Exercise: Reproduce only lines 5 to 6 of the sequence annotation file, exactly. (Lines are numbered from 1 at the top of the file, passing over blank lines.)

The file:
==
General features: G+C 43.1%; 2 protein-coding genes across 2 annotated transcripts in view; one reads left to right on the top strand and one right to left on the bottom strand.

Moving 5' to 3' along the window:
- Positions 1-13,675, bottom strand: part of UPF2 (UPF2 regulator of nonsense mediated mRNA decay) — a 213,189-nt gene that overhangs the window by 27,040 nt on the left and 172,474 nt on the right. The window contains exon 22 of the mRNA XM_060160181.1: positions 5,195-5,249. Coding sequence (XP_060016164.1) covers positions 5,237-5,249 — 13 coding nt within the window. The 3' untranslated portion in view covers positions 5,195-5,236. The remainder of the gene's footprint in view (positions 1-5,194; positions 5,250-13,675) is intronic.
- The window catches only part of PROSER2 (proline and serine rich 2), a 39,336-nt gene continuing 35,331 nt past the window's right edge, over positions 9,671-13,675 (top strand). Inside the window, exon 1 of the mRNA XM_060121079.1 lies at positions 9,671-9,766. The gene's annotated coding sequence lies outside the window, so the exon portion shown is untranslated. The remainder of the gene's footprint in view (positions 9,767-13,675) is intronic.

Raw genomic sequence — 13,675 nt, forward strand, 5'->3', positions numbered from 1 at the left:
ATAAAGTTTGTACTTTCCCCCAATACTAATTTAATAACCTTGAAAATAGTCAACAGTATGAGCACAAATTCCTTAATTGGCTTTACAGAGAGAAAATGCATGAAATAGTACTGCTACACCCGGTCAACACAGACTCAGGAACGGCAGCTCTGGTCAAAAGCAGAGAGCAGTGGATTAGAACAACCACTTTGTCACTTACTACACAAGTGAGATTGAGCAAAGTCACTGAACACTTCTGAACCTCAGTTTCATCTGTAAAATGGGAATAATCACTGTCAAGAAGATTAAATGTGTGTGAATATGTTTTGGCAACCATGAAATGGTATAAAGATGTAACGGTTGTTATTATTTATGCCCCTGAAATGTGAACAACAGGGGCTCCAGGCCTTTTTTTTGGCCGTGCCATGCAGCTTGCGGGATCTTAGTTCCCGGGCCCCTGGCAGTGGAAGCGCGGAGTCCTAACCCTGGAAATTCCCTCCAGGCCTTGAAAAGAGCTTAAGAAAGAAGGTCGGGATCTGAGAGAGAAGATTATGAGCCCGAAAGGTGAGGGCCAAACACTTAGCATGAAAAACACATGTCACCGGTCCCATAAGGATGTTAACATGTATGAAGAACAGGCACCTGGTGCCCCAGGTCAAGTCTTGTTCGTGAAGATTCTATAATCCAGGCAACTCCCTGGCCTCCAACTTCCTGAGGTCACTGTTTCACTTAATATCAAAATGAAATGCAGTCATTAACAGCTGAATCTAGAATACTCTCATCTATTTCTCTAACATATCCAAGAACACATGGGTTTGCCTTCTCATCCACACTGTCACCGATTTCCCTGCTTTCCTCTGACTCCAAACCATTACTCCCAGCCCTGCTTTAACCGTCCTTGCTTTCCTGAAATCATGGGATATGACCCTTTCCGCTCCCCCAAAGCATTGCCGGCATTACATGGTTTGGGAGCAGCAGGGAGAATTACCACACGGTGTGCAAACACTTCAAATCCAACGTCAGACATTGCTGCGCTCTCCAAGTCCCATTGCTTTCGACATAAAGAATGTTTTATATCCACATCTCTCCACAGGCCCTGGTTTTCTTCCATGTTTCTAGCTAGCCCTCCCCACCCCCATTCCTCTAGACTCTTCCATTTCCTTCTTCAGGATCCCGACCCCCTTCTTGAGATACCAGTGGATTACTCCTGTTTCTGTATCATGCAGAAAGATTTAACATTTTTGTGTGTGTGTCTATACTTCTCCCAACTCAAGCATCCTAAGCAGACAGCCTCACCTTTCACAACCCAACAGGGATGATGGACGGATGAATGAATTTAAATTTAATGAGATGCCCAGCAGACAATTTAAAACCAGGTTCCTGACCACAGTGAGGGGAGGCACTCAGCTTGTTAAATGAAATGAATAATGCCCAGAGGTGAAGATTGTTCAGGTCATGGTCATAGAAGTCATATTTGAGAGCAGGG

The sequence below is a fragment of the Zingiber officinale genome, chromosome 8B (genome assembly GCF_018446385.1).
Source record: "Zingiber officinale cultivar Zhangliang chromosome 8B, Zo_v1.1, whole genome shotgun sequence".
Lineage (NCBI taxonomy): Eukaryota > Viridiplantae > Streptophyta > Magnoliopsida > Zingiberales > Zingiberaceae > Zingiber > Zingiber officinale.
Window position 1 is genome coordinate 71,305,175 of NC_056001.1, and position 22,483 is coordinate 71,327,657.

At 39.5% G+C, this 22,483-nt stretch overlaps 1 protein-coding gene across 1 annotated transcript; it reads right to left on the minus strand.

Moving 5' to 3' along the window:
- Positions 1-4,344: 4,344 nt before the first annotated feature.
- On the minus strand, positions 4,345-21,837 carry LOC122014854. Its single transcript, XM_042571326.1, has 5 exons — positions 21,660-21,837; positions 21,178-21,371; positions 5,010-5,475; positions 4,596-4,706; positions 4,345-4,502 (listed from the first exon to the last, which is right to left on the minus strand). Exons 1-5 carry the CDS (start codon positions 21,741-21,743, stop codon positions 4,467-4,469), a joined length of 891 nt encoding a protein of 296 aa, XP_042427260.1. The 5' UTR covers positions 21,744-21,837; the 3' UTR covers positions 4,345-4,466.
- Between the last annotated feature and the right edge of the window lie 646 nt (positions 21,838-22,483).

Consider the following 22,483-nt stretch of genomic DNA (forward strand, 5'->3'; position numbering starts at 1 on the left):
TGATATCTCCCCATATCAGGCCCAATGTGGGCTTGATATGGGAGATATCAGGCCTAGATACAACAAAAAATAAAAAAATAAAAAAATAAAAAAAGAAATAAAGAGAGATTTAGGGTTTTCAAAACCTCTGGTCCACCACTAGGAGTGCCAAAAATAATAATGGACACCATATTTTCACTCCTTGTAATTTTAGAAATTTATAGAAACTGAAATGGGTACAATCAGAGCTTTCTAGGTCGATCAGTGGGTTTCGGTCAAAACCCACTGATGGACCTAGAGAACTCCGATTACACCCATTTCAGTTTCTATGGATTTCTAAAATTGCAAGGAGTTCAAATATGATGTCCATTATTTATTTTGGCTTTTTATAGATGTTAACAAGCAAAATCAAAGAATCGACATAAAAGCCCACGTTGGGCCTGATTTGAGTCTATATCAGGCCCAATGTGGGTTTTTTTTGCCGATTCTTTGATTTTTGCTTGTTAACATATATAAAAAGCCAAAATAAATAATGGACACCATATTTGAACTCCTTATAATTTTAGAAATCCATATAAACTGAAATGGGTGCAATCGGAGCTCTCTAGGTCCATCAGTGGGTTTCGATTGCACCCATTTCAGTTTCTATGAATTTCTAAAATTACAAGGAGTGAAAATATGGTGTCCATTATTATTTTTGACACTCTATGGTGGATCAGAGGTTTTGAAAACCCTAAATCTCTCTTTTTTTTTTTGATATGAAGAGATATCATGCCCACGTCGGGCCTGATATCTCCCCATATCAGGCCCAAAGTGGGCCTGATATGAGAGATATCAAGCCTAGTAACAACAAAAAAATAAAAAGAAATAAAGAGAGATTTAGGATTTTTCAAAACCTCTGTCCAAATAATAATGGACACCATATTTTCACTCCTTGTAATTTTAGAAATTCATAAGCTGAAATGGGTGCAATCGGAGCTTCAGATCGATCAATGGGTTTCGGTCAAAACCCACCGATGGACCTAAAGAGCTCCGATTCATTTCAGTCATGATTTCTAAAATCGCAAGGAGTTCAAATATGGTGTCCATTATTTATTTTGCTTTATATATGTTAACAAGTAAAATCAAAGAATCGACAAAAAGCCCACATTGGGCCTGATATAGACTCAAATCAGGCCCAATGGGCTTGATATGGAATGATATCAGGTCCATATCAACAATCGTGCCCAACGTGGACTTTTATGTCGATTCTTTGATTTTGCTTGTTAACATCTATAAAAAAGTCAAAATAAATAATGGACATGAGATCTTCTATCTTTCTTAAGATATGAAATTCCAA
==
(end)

Raw genomic sequence — 13,675 nt, forward strand, 5'->3', positions numbered from 1 at the left:
ATAAAGTTTGTACTTTCCCCCAATACTAATTTAATAACCTTGAAAATAGTCAACAGTATGAGCACAAATTCCTTAATTGGCTTTACAGAGAGAAAATGCATGAAATAGTACTGCTACACCCGGTCAACACAGACTCAGGAACGGCAGCTCTGGTCAAAAGCAGAGAGCAGTGGATTAGAACAACCACTTTGTCACTTACTACACAAGTGAGATTGAGCAAAGTCACTGAACACTTCTGAACCTCAGTTTCATCTGTAAAATGGGAATAATCACTGTCAAGAAGATTAAATGTGTGTGAATATGTTTTGGCAACCATGAAATGGTATAAAGATGTAACGGTTGTTATTATTTATGCCCCTGAAATGTGAACAACAGGGGCTCCAGGCCTTTTTTTTGGCCGTGCCATGCAGCTTGCGGGATCTTAGTTCCCGGGCCCCTGGCAGTGGAAGCGCGGAGTCCTAACCCTGGAAATTCCCTCCAGGCCTTGAAAAGAGCTTAAGAAAGAAGGTCGGGATCTGAGAGAGAAGATTATGAGCCCGAAAGGTGAGGGCCAAACACTTAGCATGAAAAACACATGTCACCGGTCCCATAAGGATGTTAACATGTATGAAGAACAGGCACCTGGTGCCCCAGGTCAAGTCTTGTTCGTGAAGATTCTATAATCCAGGCAACTCCCTGGCCTCCAACTTCCTGAGGTCACTGTTTCACTTAATATCAAAATGAAATGCAGTCATTAACAGCTGAATCTAGAATACTCTCATCTATTTCTCTAACATATCCAAGAACACATGGGTTTGCCTTCTCATCCACACTGTCACCGATTTCCCTGCTTTCCTCTGACTCCAAACCATTACTCCCAGCCCTGCTTTAACCGTCCTTGCTTTCCTGAAATCATGGGATATGACCCTTTCCGCTCCCCCAAAGCATTGCCGGCATTACATGGTTTGGGAGCAGCAGGGAGAATTACCACACGGTGTGCAAACACTTCAAATCCAACGTCAGACATTGCTGCGCTCTCCAAGTCCCATTGCTTTCGACATAAAGAATGTTTTATATCCACATCTCTCCACAGGCCCTGGTTTTCTTCCATGTTTCTAGCTAGCCCTCCCCACCCCCATTCCTCTAGACTCTTCCATTTCCTTCTTCAGGATCCCGACCCCCTTCTTGAGATACCAGTGGATTACTCCTGTTTCTGTATCATGCAGAAAGATTTAACATTTTTGTGTGTGTGTCTATACTTCTCCCAACTCAAGCATCCTAAGCAGACAGCCTCACCTTTCACAACCCAACAGGGATGATGGACGGATGAATGAATTTAAATTTAATGAGATGCCCAGCAGACAATTTAAAACCAGGTTCCTGACCACAGTGAGGGGAGGCACTCAGCTTGTTAAATGAAATGAATAATGCCCAGAGGTGAAGATTGTTCAGGTCATGGTCATAGAAGTCATATTTGAGAGCAGGG